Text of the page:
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Oddly Enough

Who was the woman behind the Mona Lisa?

Wednesday, April 30, 2014 - 01:15

April 30 - Scientists working in an ancient tomb in Florence have removed remains belonging to the Giocondo family in order to carry out DNA tests in the quest to finally identify the ''Mona Lisa.'' Sharon Reich reports.

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Her smile is infamous -- and her identity -- a mystery. Now scientists are recovering skeletal remains from a Renaissance-era tomb that may bring them one step closer to finding out if the subject of the "Mona Lisa" is indeed Lisa Gherardini, the wife of silk merchant Francesco del Giocondo. Historians say Gherardini spent her last years at the Saint Orsola convent, where the hunt for her bones began last year. Lead researcher Silvano Vinceti will compare the remains to those of three women found at the convent. SOUNDBITE: Head of Mona Lisa's search committee, Silvano Vinceti, saying (Italian): ''A long research on family tombs showed that by tradition families were all buried together, father, mother, children. Therefore, the burial of Lisa Gherardini in the Sant'Orsola convent is an anomaly and we cannot discard the hypothesis that she was transferred (in the Iucundi family tomb, with the rest of her family) in the mid 1600s (when there were major restoration works in the convent.) So, before checking possible DNA matches between the mortal remains found in the convent and the living descendants, we will compare them with the remains that we found here." Once a DNA match is made, Vinceti says an image of Gherardini's face can be generated from the Saint Orsola skull and then compared with the painting.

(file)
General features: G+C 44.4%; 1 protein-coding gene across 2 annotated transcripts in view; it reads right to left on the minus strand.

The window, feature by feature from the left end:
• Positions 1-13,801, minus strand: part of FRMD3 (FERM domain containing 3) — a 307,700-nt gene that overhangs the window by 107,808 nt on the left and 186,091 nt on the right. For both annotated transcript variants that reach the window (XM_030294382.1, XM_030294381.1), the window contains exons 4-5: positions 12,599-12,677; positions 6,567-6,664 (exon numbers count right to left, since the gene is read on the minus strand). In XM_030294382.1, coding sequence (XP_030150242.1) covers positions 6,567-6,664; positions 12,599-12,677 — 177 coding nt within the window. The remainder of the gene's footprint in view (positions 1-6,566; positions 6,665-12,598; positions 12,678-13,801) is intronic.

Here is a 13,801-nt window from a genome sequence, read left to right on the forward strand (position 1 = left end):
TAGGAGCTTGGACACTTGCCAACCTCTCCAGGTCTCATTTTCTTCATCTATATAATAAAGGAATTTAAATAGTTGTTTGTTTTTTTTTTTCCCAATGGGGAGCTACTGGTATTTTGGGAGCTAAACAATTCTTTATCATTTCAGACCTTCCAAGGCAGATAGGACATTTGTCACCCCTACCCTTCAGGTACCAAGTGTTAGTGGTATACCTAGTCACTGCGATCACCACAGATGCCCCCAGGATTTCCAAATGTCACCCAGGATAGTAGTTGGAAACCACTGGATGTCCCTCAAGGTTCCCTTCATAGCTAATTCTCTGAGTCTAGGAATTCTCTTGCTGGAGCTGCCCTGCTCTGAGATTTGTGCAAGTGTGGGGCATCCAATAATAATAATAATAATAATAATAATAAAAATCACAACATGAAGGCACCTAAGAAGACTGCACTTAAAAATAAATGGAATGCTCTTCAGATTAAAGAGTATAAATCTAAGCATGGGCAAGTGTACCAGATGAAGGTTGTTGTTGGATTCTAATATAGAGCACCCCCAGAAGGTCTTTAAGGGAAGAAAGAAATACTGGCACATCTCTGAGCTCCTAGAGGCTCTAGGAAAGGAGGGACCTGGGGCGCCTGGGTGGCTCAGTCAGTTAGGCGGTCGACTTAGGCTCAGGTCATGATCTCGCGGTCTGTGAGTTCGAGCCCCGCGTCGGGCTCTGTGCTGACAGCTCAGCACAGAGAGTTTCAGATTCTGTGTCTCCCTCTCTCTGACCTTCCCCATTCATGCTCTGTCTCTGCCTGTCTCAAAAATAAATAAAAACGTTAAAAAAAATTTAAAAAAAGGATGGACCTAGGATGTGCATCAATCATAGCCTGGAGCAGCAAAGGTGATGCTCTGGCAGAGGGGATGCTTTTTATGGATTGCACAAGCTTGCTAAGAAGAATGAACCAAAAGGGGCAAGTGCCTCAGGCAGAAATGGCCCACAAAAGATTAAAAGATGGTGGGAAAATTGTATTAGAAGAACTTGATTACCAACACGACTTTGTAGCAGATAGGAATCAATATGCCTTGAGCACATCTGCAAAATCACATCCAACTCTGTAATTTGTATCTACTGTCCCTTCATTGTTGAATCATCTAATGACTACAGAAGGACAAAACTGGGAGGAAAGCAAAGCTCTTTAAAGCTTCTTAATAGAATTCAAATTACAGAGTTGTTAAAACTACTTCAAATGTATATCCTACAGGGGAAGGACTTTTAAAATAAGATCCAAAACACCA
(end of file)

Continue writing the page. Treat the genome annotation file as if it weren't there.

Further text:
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Who was the woman behind the Mona Lisa?

Wednesday, April 30, 2014 - 01:15